Business

Missing millions. What happened to 3D printing startup MatterFab?

Founded in 2013, Seattle’s MatterFab had a promising pitch – a low-cost 3D metal printer.

After hearing about GE’s use of additive manufacturing Matt Burris and Dave Warren were inspired to try their hand at building a 3D printer. Initially ordering components from ebay the duo began constructing what they intended to be a laser based powder bed fusion 3D printer.

A year after founding MatterFab Burris and Warren’s company caught the attention of the media – investors would soon follow. An initial seed investment from patent attorney Jeff Schox in September 2014 was followed by much larger sum less than 6 months later.

MatterFab received $7.48M in February 2015 and an additional $5.75M in May of that year, making the startup one of the most funded new enterprises in the 3D printing industry. Investors included GE and Autodesk.

By July 2015 MatterFab had answered the call of America Makes and was included in a GE Research led team focusing on development of metal powder bed fusion AM.

The MatterFab T4 metal 3D printer.
The MatterFab T4 metal 3D printer.

Assets up for auction

The project has come to an end with the MatterFab T4 metal additive manufacturing system now labelled as lot 66A in an auction selling of what remains of the company’s assets.

Josh Ewing, a director in Corporate Development at Autodesk explains, “We believed in MatterFab’s approach and vision, but unfortunately it didn’t succeed in the marketplace.”

Dave Warren – co-founder and former CTO – left MatterFab in March 2016 to become Project Manager at a Stealth Drone Startup. The other co-founder, Matt Burris, left MatterFab in October 2015. The explanation given was that the investors wanted a more experienced management team to lead the business.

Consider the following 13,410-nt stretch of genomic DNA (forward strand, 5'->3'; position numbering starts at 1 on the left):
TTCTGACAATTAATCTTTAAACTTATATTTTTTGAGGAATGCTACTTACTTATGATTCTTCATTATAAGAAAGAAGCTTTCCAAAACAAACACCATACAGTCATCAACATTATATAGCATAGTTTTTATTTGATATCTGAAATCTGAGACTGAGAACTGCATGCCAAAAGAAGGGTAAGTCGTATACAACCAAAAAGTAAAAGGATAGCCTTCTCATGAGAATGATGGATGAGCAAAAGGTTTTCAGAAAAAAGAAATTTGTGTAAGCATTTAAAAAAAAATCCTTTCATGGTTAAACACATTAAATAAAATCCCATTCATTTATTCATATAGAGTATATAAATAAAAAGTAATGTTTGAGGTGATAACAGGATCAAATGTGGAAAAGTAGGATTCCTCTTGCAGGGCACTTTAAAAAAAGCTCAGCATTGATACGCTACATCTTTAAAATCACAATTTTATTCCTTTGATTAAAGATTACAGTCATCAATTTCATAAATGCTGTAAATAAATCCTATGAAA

That team included Matt Paterson, the CTO brought in to replace Warren. Patterson left MatterFab in March 2017 and is now working on a new project – currently in stealth mode. Patterson declined to comment for this article, as did Lauren Formicola, MatterFab’s VP of Business Operations, Marketing, and Communications.

Spending half a million a month

While a number of other MatterFab employees give their LinkedIn status as currently seeking new opportunities, and have March 2017 as the end date of service at the company – a question remains. What happened to the money?

With over $13 million raised since Feburary 2015, MatterFab appear to have burned through over half a million a month.

In the bigger scheme of things and for investors with deep pockets, these figures may be immaterial. Autodesk’s Josh Ewing notes,

“We’ve made several start-up investments in this space and we continue to identify other investment opportunities where we can support furthering significant improvements in the industry. This is what venture investing is all about. You make bets on promising technologies, some succeed, some do not.”

Furthermore, with GE’s purchase of established metal AM enterprises – Concept Laser and Arcam – and plans to launch the world’s largest metal 3D printer – the ATLAS – a desire to develop the T4 may have faded.

It looks like little of the $13 million will be recouped from the fire sale of office furniture and fittings. Yesterday’s auction closed with limited enthusiasm and lot 66A – with an asking price of $10,000 – remained unsold.

T4 MatterFab metal additive manufacturing for auction.
The T4 MatterFab metal additive manufacturing machine is up for auction.

Back to the future?

2014 was considered by many as a high-water mark in terms of market exuberance. Spiking share prices spurred by the potential of 3D printing were followed by an inevitable fall as investors began to unpack the facts behind 3D printing at the touch of a button.

While not reaching the same heights yet, 2017 has brought some remarkable investment news.

Desktop Metal recently attained unicorn status when the private company passed the $1 billion mark in terms of valuation. Stock prices in leading 3D printing enterprises Stratasys and 3D Systems are both performing well, with 25% and 24% year-on-year gains respectively.

3D printing stocks are up.
3D printing stocks are up.

With 3D printing earnings season about to begin in earnest, we’ll be watching closely to see if history is repeating or whether this time the exuberance is rational.

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